You get a decent amount of kit for your money. Apart from the main Power Bank itself there is the jump lead battery crocodile clamp set, a EU plug mains charger, a car charging adaptor, a multi headed USB charging cable for external devices, a well printed and easy to read but rather basic User Guide. I attach a copy of the User Guide to my unboxing video, switch to full screen and pause as needed to read it. Build quality of everything looks first rate and it all fits easily into the storage box.
The front of the unit contains the operation switch and the tiny back lit LCD screen showing the battery power and the current output voltage. On one end of the unit is the torch, the twin 5v/2A USB output ports, the 12V/16V/19V DC output port. On one side is the well marked and easy to view Off/On slider, a distinct advantage over the single button most rivals seem to have. also on this side is the 15v/1A power in port used to charge the 1600mAh cobalt acid lithium polymer battery. On the rear is the red Emergency flashing light together with the 12v jump cable sockets. The jump port is the only one grommet protected, which is a pity for a device designed for outdoor use.
According to the Amazon product listing powerbank itself packs a capacious 16000mAh/650A, more than enough to start your car, charge your phone several times over and even power up a couple of tablets. However, the manual states that it has a peak current output of 400A – which is correct I cannot say. The charging output of the twin standard sized USB ports is a respectable 5V/2A . The Power bank itself can be charged by the supplied mains and car cigar lighter adaptors but there is no option to charge using an external USB port, which is a pity. The built in torch is very powerful and as they all do has three settings including an SOS mode, which I doubt anybody has ever actually found to be of any use. A multi headed cable is included to charge phones and laptops but although it does feature the now outdated Apple interface it does not have a USB-C plug.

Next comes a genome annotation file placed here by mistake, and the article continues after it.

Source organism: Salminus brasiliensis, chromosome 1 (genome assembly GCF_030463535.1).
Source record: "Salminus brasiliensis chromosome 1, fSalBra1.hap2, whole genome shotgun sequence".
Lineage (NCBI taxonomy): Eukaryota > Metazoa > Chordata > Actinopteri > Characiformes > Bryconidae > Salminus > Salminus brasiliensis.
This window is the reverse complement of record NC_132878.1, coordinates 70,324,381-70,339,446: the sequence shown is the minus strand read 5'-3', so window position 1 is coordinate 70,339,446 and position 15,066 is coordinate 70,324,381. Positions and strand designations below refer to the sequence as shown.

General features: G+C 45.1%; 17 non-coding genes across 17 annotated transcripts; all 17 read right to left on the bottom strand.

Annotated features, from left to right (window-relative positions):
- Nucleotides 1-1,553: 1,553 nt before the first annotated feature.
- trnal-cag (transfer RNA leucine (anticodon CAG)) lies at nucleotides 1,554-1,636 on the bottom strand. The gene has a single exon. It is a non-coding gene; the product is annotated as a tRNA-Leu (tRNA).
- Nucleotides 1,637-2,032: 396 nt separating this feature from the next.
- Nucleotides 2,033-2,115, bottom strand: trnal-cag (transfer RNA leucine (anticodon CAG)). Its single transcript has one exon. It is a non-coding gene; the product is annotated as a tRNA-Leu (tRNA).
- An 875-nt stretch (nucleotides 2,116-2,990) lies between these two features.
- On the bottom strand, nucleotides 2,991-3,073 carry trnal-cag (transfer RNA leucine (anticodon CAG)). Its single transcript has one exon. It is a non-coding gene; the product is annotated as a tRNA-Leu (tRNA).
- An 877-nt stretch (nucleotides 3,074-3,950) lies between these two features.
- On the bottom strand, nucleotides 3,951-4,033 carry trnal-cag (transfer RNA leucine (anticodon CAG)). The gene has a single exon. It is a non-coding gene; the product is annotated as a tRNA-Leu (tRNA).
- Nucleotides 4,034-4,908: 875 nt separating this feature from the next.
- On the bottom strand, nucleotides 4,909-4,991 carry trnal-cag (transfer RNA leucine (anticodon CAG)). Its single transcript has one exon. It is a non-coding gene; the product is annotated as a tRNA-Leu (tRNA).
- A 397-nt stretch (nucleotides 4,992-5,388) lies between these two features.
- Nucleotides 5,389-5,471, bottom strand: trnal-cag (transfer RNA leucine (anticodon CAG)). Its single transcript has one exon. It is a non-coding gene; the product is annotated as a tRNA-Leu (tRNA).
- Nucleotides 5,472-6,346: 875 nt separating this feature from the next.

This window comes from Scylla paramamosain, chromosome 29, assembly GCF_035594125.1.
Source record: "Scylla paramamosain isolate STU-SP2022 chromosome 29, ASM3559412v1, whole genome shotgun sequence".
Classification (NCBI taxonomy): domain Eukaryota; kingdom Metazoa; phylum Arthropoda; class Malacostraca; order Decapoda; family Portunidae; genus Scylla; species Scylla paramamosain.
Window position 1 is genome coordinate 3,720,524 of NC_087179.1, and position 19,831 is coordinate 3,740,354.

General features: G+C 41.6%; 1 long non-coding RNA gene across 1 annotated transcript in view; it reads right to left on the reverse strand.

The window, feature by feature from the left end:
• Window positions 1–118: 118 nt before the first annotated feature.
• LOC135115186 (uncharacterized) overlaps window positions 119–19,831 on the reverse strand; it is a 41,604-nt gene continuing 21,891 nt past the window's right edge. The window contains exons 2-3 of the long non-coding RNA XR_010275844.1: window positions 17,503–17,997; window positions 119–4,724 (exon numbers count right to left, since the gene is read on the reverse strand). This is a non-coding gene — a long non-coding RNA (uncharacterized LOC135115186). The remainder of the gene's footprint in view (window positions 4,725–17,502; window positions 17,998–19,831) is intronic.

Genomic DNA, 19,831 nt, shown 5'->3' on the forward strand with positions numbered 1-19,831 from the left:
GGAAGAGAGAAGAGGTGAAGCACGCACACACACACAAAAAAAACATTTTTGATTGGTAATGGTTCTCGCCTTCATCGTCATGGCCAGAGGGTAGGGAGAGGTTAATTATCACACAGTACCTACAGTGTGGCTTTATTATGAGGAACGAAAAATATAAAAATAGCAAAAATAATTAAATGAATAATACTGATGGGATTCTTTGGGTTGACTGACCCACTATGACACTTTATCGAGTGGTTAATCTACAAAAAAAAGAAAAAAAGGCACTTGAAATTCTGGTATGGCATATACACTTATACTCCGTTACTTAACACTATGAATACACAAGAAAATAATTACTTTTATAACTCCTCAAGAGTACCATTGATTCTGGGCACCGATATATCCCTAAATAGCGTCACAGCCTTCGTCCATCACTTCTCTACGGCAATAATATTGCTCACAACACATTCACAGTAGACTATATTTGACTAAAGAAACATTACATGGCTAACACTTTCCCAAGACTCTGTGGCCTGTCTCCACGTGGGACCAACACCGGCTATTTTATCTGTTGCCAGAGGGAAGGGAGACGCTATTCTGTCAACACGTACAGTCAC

Charging the car is easier than you might think and is adequately covered in the well printed and well illustrated User Guide . The supplied jump leads are short, a longer set would be better but then they do not need to be the length of conventional jump leads. You would not think a battery this size would have the capability to start a car but it can! You can select a DC output of 12V/16V/19V with Start Current of 200A and a Peak Current of 400A (or 650A?) which should be enough to get most cars going. Once you have got the car started you can use the supplied car power input adaptor to top up the Power bank’s battery.
This is an excellent all round battery emergency kit and should be in the boot of every car. Not only will it start the car if the vehicle battery fails but it can also power up your phone, tablet or other USB devices. The price is not as cheap as some rivals but this seems a well made and good quality device and so the current Amazon price of £66.99 is not a bad buy.
Good build quality
12/16/19v power output
Two USB 5v/2A ports
Decent range of accessories
Multiple laptop plug adaptors
Built in three mode torch
LCD status display
No carry case
Discrepancies between the manual and the Amazon product page
No UK plug
No USB charging input
Jump leads rather short
Cannot charge laptops
No USB-C output adaptor
Ports not all grommet protected